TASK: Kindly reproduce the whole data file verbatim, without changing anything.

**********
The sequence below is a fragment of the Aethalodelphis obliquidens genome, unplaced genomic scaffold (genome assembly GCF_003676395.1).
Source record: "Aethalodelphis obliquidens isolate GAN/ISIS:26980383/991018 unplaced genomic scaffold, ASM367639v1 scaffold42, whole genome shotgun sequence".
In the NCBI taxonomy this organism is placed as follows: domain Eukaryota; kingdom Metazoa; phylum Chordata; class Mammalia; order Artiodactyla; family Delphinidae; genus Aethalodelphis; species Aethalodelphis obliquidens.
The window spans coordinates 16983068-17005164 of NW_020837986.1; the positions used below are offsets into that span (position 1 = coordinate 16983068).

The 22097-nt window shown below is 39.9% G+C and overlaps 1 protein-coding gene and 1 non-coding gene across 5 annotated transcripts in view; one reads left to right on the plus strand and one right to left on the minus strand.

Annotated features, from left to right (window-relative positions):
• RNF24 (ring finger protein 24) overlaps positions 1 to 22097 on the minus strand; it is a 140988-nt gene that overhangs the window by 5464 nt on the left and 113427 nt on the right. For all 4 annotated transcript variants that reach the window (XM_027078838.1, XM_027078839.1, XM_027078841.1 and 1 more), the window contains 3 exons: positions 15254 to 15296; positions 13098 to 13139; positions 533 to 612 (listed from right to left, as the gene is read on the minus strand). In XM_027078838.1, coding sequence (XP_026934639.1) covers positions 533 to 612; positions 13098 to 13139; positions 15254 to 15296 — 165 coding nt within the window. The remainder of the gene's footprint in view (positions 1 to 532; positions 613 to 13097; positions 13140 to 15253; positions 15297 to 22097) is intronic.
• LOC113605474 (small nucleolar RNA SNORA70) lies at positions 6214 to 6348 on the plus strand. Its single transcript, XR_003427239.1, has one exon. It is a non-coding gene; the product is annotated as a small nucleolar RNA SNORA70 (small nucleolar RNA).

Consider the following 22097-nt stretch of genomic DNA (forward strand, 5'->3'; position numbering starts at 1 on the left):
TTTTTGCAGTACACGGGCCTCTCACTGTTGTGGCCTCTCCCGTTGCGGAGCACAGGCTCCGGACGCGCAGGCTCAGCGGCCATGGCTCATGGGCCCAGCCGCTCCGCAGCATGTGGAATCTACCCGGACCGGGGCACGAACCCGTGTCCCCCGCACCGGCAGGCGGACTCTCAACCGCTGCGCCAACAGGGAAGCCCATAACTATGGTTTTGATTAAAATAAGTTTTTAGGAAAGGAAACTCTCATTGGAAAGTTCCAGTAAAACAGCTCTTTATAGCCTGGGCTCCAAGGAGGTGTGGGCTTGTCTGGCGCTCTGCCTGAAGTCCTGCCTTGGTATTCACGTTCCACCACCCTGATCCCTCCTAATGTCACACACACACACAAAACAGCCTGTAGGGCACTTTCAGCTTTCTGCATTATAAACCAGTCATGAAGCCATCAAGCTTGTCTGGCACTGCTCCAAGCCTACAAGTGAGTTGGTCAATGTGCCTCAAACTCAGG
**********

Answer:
The sequence below is a fragment of the Aethalodelphis obliquidens genome, unplaced genomic scaffold (genome assembly GCF_003676395.1).
Source record: "Aethalodelphis obliquidens isolate GAN/ISIS:26980383/991018 unplaced genomic scaffold, ASM367639v1 scaffold42, whole genome shotgun sequence".
In the NCBI taxonomy this organism is placed as follows: domain Eukaryota; kingdom Metazoa; phylum Chordata; class Mammalia; order Artiodactyla; family Delphinidae; genus Aethalodelphis; species Aethalodelphis obliquidens.
The window spans coordinates 16983068-17005164 of NW_020837986.1; the positions used below are offsets into that span (position 1 = coordinate 16983068).

The 22097-nt window shown below is 39.9% G+C and overlaps 1 protein-coding gene and 1 non-coding gene across 5 annotated transcripts in view; one reads left to right on the plus strand and one right to left on the minus strand.

Annotated features, from left to right (window-relative positions):
• RNF24 (ring finger protein 24) overlaps positions 1 to 22097 on the minus strand; it is a 140988-nt gene that overhangs the window by 5464 nt on the left and 113427 nt on the right. For all 4 annotated transcript variants that reach the window (XM_027078838.1, XM_027078839.1, XM_027078841.1 and 1 more), the window contains 3 exons: positions 15254 to 15296; positions 13098 to 13139; positions 533 to 612 (listed from right to left, as the gene is read on the minus strand). In XM_027078838.1, coding sequence (XP_026934639.1) covers positions 533 to 612; positions 13098 to 13139; positions 15254 to 15296 — 165 coding nt within the window. The remainder of the gene's footprint in view (positions 1 to 532; positions 613 to 13097; positions 13140 to 15253; positions 15297 to 22097) is intronic.
• LOC113605474 (small nucleolar RNA SNORA70) lies at positions 6214 to 6348 on the plus strand. Its single transcript, XR_003427239.1, has one exon. It is a non-coding gene; the product is annotated as a small nucleolar RNA SNORA70 (small nucleolar RNA).

Consider the following 22097-nt stretch of genomic DNA (forward strand, 5'->3'; position numbering starts at 1 on the left):
TTTTTGCAGTACACGGGCCTCTCACTGTTGTGGCCTCTCCCGTTGCGGAGCACAGGCTCCGGACGCGCAGGCTCAGCGGCCATGGCTCATGGGCCCAGCCGCTCCGCAGCATGTGGAATCTACCCGGACCGGGGCACGAACCCGTGTCCCCCGCACCGGCAGGCGGACTCTCAACCGCTGCGCCAACAGGGAAGCCCATAACTATGGTTTTGATTAAAATAAGTTTTTAGGAAAGGAAACTCTCATTGGAAAGTTCCAGTAAAACAGCTCTTTATAGCCTGGGCTCCAAGGAGGTGTGGGCTTGTCTGGCGCTCTGCCTGAAGTCCTGCCTTGGTATTCACGTTCCACCACCCTGATCCCTCCTAATGTCACACACACACACAAAACAGCCTGTAGGGCACTTTCAGCTTTCTGCATTATAAACCAGTCATGAAGCCATCAAGCTTGTCTGGCACTGCTCCAAGCCTACAAGTGAGTTGGTCAATGTGCCTCAAACTCAGG